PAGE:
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So…spent the last couple of days watching pre-Olympic ski-cross which has cut into my blogging opportunities here, but it doesn't mean I'm not thinking Raptors!

No. No.

In fact, I was listening to Adrian Wojnarowski on The Fan as I was driving home from Blue Mountain, and the discussion turned to Chris Bosh. Since Wojnarowski is one of the best NBA writers out there, he made the point that even if Bosh is a 1A star and not an absolute top-tier franchise guy, the Raptors have to do everything they can to resign him.

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Naturally, I agree, and I refer back to the point I've made on this blog and in this column last week: The effort MLSE makes in re-signing Bosh - which will require from them a commitment to add talent and pay oodles of luxury tax to do it, I think - will neatly lay out for Raptors fans what kind of ownership MLSE is really ready to provide.

Do they want to sell their fans memories long with over-priced tickets, food and merchandise? If so they'll pay the freight which in the NBA means paying the luxury tax. The Dallas Mavericks are heading for their 10th straight 50-win season with a 1A star because their owner wants to have a chance to spray champagne. Will Dallas ever win an NBA title? Who knows, but they've had fun trying, haven't they?

If they don't want to pay the tax they'll make noise about paying Bosh, he'll walk and MLSE will provide the best team they can while not paying the luxury tax. At that point the realistic ceiling becomes 50 wins or so. Maybe.

The good news is Raptors fans will know pretty sure where everyone stands in the next six months or so.

Relevance, relevance. Right.

Okay: Wojnarowski said one definition of a true franchise player is "someone who can win the first round of a playoff series pretty much by themselves."

Bosh probably isn't that guy, or maybe not in the way we're accustomed to thinking. I was turning the idea over in my head as I watch Bosh play his heart out, pretty much on his own, last night against the Bucks. Forty-four points on 26 shots is pretty amazing production, don't you think? And given none of his teammates showed up, it was necessary to even keep the Raptors in the game. But in the end they lost the game.

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So if scoring an efficient 44 points can't help your team beat the Milwaukee Bucks in January is it realistic to think Bosh can lift the Raptors to an upset over the Atlanta Hawks in May?

No way right?

Ah, but this is where it's always handy to be able refer to Chris Black at T.Jose Calderford who, in response to a reader question came up with a really interesting breakdown of how Bosh's breakout games translate into wins.

First of all the Raptors are 8-10 when Bosh scores 35 or more and 1-4 when he scores more than 40 and 5-6 when he takes 25 shots or more. Going back to the 05-06 season, Black wonders:

- Is there a magic number from Bosh's perspective that will lead to wins? A stat that, if he hits, will ensure victory? Is it when he's aggressive driving to the hoop? Nope... the team is 15-17 when Bosh has 15 free throw attempts or more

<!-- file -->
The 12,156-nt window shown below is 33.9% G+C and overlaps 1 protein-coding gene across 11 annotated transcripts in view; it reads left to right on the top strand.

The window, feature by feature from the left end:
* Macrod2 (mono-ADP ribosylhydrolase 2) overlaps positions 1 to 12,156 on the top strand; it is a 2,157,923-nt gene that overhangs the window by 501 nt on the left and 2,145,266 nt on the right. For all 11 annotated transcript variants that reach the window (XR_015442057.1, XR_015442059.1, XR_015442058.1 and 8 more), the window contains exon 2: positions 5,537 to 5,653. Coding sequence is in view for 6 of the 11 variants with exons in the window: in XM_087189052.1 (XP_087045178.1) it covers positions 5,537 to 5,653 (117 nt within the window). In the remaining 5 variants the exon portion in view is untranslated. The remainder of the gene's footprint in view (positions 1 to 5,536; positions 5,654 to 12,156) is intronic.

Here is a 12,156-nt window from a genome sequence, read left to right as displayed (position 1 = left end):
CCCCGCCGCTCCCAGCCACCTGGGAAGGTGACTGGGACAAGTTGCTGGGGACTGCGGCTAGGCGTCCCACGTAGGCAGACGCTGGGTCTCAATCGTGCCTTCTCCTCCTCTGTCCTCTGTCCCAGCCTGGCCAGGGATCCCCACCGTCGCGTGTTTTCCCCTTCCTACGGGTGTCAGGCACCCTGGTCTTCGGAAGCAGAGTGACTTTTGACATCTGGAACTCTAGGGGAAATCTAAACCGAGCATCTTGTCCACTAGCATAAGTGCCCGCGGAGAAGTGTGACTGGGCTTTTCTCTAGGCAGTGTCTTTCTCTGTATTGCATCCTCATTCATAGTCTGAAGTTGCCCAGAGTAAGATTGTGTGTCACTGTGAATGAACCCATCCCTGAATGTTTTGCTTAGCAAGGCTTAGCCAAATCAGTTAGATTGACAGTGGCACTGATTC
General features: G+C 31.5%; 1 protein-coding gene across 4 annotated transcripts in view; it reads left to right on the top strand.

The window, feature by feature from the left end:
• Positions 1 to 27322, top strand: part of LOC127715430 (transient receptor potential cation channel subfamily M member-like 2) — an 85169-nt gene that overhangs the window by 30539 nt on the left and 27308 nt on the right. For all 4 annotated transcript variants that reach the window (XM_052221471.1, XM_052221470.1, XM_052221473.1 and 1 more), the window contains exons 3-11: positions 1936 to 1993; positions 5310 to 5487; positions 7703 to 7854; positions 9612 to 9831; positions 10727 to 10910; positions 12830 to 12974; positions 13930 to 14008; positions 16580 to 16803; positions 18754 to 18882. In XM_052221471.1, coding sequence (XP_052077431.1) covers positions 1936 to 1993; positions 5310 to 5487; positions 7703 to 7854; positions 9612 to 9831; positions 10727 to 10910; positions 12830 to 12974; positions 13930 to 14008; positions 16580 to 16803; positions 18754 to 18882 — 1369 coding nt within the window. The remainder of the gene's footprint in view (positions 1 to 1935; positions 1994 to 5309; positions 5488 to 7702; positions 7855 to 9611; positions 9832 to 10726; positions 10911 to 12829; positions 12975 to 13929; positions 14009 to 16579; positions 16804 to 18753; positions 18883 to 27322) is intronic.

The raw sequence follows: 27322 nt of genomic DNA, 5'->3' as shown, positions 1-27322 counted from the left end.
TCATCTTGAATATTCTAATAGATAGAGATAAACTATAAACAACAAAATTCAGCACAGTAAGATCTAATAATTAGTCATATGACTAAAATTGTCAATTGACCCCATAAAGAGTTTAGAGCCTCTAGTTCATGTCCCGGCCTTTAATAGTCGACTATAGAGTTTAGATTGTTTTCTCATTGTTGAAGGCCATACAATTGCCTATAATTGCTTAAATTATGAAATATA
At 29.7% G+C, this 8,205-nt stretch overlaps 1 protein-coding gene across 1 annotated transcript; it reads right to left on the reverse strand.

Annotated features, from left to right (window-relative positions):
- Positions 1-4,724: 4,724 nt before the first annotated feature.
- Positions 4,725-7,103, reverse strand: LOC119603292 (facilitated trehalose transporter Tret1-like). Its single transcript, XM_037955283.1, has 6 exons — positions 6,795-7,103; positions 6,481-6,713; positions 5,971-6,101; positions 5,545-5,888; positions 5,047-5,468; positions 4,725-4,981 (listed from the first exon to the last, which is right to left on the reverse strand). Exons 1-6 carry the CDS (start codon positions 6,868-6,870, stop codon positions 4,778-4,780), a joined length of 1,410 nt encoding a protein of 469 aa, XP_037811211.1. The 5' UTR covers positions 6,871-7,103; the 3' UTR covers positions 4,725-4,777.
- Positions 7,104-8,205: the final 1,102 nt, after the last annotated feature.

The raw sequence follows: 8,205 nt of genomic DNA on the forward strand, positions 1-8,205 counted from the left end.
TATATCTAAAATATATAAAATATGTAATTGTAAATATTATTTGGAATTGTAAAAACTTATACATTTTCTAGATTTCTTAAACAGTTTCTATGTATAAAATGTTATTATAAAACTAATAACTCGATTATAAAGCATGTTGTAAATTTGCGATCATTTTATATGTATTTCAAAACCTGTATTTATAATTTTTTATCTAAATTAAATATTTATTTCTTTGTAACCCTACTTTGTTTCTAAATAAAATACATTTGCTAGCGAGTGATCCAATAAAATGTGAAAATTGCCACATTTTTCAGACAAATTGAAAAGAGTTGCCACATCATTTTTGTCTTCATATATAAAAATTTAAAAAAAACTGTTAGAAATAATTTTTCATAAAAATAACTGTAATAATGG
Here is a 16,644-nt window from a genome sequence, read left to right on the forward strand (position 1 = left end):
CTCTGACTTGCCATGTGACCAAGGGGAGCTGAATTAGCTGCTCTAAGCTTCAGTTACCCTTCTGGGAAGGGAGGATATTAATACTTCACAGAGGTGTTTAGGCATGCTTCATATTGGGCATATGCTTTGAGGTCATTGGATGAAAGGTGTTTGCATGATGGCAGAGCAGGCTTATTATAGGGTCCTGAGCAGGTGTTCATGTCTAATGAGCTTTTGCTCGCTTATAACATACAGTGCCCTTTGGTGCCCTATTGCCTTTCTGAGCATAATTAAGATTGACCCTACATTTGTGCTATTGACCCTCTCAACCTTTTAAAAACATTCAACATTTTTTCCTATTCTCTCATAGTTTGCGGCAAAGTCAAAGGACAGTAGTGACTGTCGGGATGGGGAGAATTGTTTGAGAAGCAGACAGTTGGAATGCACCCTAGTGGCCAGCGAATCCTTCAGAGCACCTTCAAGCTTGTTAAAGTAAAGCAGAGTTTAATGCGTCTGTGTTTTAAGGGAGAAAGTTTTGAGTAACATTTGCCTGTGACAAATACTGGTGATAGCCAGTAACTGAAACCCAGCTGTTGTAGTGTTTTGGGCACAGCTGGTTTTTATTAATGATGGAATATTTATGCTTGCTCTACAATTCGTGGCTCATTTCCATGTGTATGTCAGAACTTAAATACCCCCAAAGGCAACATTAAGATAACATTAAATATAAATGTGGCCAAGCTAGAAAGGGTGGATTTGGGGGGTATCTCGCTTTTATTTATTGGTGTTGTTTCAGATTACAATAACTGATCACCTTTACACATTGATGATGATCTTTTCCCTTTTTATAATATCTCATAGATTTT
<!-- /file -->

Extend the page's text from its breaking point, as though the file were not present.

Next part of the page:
- Is it when he's looking to find his teammates offensively? Nope... the team is 21-21 when Bosh has 5 assists or more

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- Is it when he's crashing the glass offensively? Nope... the team is 20-31 when Bosh has 5 offensive rebounds or more

- Is it when he's cleaning up the glass on both ends? Not bad.... the team is 20-16 when Bosh has 15 rebounds or more

- Is it when he's selectively picking his spots offensively? Pretty, pretty, pretty good... the team is 46-26 when Bosh shoots 60 per cent from the field or better

Got to Black's site to read the whole post. Surprisingly He's not convinced that the 60-per-cent threshold is all that convincing, though it looks pretty good to me especially when you control for the Raptors record during that stretch - about 25 games under .500, or thereabouts.

But he does come up with some data that suggest that Bosh's performance can be correlated pretty closely to team success. Most significantly it's a phantom number (let's face it, most of them are, but it's fun) that I agree with in that it suggests the key for the Raptors success isn't more scoring from Bosh.

The premise is that Bosh playing more like he did for the U.S. Olympic team - hustling, ball-hawking, defending in addition to score - could have an impact for the Raptors come playoff time.

Anyway, interesting reading.

Also: thanks for the feedback on the mid-term report cards. Most of the quibbles were with Amir Johnson getting a C+. I guess my answer is I graded on a bit of a curve - how close are these guys to reaching their ceiling? And I think we can agree that Johnson has more to give, if only by staying on the court more which he can do by fouling less. Similarly with Andrea: Might he deserve a B+? Maybe, but in my book the kid is still just hinting at what he can really do. Until he approaches that by continuing to rebound better and putting the defence in tough situations by attacking in the post more, it's going to be hard for him to grade out above a B.

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